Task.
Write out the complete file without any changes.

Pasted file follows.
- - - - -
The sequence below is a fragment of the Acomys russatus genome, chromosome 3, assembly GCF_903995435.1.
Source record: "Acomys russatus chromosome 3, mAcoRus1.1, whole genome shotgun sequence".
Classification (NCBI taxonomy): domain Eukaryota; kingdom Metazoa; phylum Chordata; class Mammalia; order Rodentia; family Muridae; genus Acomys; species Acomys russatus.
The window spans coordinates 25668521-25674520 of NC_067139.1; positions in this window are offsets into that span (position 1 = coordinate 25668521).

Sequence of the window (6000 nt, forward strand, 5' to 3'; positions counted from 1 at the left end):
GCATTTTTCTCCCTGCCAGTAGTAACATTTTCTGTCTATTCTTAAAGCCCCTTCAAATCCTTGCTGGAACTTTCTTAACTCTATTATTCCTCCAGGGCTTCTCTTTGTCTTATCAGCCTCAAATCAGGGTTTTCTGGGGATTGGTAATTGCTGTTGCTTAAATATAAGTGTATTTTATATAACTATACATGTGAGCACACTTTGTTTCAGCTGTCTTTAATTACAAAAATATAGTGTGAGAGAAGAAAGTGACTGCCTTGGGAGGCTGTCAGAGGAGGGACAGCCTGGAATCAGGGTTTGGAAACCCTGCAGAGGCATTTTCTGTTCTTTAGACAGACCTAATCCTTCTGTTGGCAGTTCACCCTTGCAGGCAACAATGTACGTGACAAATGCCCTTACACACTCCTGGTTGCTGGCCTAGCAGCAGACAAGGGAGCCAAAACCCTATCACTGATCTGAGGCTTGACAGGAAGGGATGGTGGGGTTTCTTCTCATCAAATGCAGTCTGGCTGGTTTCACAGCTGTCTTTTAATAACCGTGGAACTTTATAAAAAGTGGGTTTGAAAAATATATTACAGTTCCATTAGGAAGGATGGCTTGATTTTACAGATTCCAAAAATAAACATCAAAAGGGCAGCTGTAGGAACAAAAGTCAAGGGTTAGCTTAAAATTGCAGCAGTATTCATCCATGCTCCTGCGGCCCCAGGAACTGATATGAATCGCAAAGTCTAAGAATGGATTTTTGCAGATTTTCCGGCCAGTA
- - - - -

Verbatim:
The sequence below is a fragment of the Acomys russatus genome, chromosome 3, assembly GCF_903995435.1.
Source record: "Acomys russatus chromosome 3, mAcoRus1.1, whole genome shotgun sequence".
Classification (NCBI taxonomy): domain Eukaryota; kingdom Metazoa; phylum Chordata; class Mammalia; order Rodentia; family Muridae; genus Acomys; species Acomys russatus.
The window spans coordinates 25668521-25674520 of NC_067139.1; positions in this window are offsets into that span (position 1 = coordinate 25668521).

Sequence of the window (6000 nt, forward strand, 5' to 3'; positions counted from 1 at the left end):
GCATTTTTCTCCCTGCCAGTAGTAACATTTTCTGTCTATTCTTAAAGCCCCTTCAAATCCTTGCTGGAACTTTCTTAACTCTATTATTCCTCCAGGGCTTCTCTTTGTCTTATCAGCCTCAAATCAGGGTTTTCTGGGGATTGGTAATTGCTGTTGCTTAAATATAAGTGTATTTTATATAACTATACATGTGAGCACACTTTGTTTCAGCTGTCTTTAATTACAAAAATATAGTGTGAGAGAAGAAAGTGACTGCCTTGGGAGGCTGTCAGAGGAGGGACAGCCTGGAATCAGGGTTTGGAAACCCTGCAGAGGCATTTTCTGTTCTTTAGACAGACCTAATCCTTCTGTTGGCAGTTCACCCTTGCAGGCAACAATGTACGTGACAAATGCCCTTACACACTCCTGGTTGCTGGCCTAGCAGCAGACAAGGGAGCCAAAACCCTATCACTGATCTGAGGCTTGACAGGAAGGGATGGTGGGGTTTCTTCTCATCAAATGCAGTCTGGCTGGTTTCACAGCTGTCTTTTAATAACCGTGGAACTTTATAAAAAGTGGGTTTGAAAAATATATTACAGTTCCATTAGGAAGGATGGCTTGATTTTACAGATTCCAAAAATAAACATCAAAAGGGCAGCTGTAGGAACAAAAGTCAAGGGTTAGCTTAAAATTGCAGCAGTATTCATCCATGCTCCTGCGGCCCCAGGAACTGATATGAATCGCAAAGTCTAAGAATGGATTTTTGCAGATTTTCCGGCCAGTA